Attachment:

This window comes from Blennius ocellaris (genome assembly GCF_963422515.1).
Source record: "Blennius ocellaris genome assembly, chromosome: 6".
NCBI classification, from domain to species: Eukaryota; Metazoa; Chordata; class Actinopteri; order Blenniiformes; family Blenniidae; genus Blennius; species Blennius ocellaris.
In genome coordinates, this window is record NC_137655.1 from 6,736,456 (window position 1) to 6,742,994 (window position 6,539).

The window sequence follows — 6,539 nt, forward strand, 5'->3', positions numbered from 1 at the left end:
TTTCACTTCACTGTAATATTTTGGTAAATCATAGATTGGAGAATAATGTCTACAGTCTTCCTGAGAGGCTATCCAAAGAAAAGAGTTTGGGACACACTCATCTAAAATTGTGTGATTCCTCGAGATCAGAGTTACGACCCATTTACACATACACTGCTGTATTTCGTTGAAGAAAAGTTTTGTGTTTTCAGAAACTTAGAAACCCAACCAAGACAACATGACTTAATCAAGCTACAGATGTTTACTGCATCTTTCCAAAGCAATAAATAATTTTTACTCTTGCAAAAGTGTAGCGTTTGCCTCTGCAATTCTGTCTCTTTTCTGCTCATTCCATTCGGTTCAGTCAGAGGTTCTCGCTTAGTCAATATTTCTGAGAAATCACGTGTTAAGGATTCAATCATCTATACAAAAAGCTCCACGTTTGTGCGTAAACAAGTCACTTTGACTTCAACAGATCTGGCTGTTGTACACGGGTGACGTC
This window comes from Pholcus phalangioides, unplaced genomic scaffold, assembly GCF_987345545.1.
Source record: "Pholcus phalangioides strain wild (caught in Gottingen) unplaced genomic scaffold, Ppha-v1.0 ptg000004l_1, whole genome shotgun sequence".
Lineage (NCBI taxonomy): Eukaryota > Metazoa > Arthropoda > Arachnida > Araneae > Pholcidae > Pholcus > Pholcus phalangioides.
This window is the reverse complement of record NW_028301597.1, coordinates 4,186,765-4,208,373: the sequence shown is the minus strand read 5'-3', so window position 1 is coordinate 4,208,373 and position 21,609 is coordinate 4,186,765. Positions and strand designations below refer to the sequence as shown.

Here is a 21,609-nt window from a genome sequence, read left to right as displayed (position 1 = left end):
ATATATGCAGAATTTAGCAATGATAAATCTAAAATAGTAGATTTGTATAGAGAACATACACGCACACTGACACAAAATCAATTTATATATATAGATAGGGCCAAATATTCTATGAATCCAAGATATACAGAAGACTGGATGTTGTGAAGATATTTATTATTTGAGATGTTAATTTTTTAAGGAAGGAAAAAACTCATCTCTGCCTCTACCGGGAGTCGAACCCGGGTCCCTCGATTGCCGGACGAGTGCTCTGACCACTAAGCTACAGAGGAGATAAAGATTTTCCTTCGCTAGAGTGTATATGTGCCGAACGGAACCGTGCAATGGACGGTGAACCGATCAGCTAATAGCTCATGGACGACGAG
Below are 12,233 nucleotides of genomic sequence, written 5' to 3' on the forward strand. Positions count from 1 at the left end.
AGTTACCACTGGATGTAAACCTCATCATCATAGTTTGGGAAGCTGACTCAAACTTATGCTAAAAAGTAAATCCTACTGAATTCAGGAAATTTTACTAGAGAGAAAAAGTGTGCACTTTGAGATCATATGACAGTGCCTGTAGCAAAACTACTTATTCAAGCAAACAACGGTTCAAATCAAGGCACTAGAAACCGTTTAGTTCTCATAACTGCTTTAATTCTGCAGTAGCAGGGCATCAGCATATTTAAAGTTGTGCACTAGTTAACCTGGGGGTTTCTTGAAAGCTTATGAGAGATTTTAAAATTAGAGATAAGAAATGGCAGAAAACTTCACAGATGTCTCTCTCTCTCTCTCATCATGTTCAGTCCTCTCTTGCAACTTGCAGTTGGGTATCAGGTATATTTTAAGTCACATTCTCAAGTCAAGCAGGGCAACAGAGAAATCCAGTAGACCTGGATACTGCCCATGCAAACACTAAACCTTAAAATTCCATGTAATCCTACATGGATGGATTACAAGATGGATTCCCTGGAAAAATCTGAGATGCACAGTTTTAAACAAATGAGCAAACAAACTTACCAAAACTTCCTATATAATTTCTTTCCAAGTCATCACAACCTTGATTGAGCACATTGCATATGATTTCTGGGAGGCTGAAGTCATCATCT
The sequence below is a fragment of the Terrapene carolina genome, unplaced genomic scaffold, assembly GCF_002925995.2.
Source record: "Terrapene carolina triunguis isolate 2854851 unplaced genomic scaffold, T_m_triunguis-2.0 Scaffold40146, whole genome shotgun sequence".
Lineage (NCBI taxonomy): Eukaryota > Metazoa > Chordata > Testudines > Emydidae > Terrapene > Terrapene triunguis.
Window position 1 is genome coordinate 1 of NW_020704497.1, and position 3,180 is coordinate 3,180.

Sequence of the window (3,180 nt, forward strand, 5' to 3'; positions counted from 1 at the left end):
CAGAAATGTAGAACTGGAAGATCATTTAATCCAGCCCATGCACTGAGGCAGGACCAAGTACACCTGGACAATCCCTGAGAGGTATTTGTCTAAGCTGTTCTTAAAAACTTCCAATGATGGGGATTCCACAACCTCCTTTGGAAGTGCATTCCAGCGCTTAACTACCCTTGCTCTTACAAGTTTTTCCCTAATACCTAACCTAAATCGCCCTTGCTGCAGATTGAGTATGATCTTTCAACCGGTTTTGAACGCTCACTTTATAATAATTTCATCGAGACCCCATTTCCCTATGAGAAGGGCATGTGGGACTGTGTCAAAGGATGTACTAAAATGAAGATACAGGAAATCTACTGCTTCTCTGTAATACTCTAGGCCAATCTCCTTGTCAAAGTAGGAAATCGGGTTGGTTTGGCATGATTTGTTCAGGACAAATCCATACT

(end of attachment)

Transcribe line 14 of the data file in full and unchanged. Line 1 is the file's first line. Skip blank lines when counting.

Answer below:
AGTTACCACTGGATGTAAACCTCATCATCATAGTTTGGGAAGCTGACTCAAACTTATGCTAAAAAGTAAATCCTACTGAATTCAGGAAATTTTACTAGAGAGAAAAAGTGTGCACTTTGAGATCATATGACAGTGCCTGTAGCAAAACTACTTATTCAAGCAAACAACGGTTCAAATCAAGGCACTAGAAACCGTTTAGTTCTCATAACTGCTTTAATTCTGCAGTAGCAGGGCATCAGCATATTTAAAGTTGTGCACTAGTTAACCTGGGGGTTTCTTGAAAGCTTATGAGAGATTTTAAAATTAGAGATAAGAAATGGCAGAAAACTTCACAGATGTCTCTCTCTCTCTCTCATCATGTTCAGTCCTCTCTTGCAACTTGCAGTTGGGTATCAGGTATATTTTAAGTCACATTCTCAAGTCAAGCAGGGCAACAGAGAAATCCAGTAGACCTGGATACTGCCCATGCAAACACTAAACCTTAAAATTCCATGTAATCCTACATGGATGGATTACAAGATGGATTCCCTGGAAAAATCTGAGATGCACAGTTTTAAACAAATGAGCAAACAAACTTACCAAAACTTCCTATATAATTTCTTTCCAAGTCATCACAACCTTGATTGAGCACATTGCATATGATTTCTGGGAGGCTGAAGTCATCATCT